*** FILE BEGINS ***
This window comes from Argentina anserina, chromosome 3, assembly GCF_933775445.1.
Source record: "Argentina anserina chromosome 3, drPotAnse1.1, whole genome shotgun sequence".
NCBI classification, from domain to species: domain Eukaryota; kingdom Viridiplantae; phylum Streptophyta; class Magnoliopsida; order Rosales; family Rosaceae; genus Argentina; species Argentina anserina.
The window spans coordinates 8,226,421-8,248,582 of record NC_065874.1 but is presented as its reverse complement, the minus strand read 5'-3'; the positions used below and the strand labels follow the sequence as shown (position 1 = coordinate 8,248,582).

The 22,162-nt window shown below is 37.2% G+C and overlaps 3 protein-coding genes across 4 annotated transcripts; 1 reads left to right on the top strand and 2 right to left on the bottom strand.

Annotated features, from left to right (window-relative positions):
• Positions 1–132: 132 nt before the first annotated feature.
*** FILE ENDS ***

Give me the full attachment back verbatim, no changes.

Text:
This window comes from Argentina anserina, chromosome 3, assembly GCF_933775445.1.
Source record: "Argentina anserina chromosome 3, drPotAnse1.1, whole genome shotgun sequence".
NCBI classification, from domain to species: domain Eukaryota; kingdom Viridiplantae; phylum Streptophyta; class Magnoliopsida; order Rosales; family Rosaceae; genus Argentina; species Argentina anserina.
The window spans coordinates 8,226,421-8,248,582 of record NC_065874.1 but is presented as its reverse complement, the minus strand read 5'-3'; the positions used below and the strand labels follow the sequence as shown (position 1 = coordinate 8,248,582).

The 22,162-nt window shown below is 37.2% G+C and overlaps 3 protein-coding genes across 4 annotated transcripts; 1 reads left to right on the top strand and 2 right to left on the bottom strand.

Annotated features, from left to right (window-relative positions):
• Positions 1–132: 132 nt before the first annotated feature.